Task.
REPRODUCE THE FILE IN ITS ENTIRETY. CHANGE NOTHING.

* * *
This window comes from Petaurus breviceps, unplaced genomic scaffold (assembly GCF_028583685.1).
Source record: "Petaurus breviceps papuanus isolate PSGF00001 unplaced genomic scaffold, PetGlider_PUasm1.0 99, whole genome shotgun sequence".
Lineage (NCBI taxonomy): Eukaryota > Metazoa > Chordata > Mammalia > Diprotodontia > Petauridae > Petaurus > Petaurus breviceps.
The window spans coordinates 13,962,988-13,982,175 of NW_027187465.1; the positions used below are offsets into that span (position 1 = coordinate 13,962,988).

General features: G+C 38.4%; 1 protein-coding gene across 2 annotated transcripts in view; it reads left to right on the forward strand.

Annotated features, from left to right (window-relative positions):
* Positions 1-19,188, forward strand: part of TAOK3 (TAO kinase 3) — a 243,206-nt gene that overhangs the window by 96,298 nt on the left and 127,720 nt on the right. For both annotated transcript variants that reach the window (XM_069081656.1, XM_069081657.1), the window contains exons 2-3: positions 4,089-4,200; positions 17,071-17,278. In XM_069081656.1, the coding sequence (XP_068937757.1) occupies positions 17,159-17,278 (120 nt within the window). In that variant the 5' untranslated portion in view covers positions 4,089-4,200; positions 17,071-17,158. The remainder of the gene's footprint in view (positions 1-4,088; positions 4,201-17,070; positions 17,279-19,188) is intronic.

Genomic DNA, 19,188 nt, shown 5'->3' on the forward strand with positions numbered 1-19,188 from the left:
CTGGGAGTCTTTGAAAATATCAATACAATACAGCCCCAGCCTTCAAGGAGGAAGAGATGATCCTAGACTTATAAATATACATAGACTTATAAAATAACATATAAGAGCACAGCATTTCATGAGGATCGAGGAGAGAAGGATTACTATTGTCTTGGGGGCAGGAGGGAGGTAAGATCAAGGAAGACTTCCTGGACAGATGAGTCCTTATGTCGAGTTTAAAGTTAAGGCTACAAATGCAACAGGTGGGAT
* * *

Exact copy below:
This window comes from Petaurus breviceps, unplaced genomic scaffold (assembly GCF_028583685.1).
Source record: "Petaurus breviceps papuanus isolate PSGF00001 unplaced genomic scaffold, PetGlider_PUasm1.0 99, whole genome shotgun sequence".
Lineage (NCBI taxonomy): Eukaryota > Metazoa > Chordata > Mammalia > Diprotodontia > Petauridae > Petaurus > Petaurus breviceps.
The window spans coordinates 13,962,988-13,982,175 of NW_027187465.1; the positions used below are offsets into that span (position 1 = coordinate 13,962,988).

General features: G+C 38.4%; 1 protein-coding gene across 2 annotated transcripts in view; it reads left to right on the forward strand.

Annotated features, from left to right (window-relative positions):
* Positions 1-19,188, forward strand: part of TAOK3 (TAO kinase 3) — a 243,206-nt gene that overhangs the window by 96,298 nt on the left and 127,720 nt on the right. For both annotated transcript variants that reach the window (XM_069081656.1, XM_069081657.1), the window contains exons 2-3: positions 4,089-4,200; positions 17,071-17,278. In XM_069081656.1, the coding sequence (XP_068937757.1) occupies positions 17,159-17,278 (120 nt within the window). In that variant the 5' untranslated portion in view covers positions 4,089-4,200; positions 17,071-17,158. The remainder of the gene's footprint in view (positions 1-4,088; positions 4,201-17,070; positions 17,279-19,188) is intronic.

Genomic DNA, 19,188 nt, shown 5'->3' on the forward strand with positions numbered 1-19,188 from the left:
CTGGGAGTCTTTGAAAATATCAATACAATACAGCCCCAGCCTTCAAGGAGGAAGAGATGATCCTAGACTTATAAATATACATAGACTTATAAAATAACATATAAGAGCACAGCATTTCATGAGGATCGAGGAGAGAAGGATTACTATTGTCTTGGGGGCAGGAGGGAGGTAAGATCAAGGAAGACTTCCTGGACAGATGAGTCCTTATGTCGAGTTTAAAGTTAAGGCTACAAATGCAACAGGTGGGAT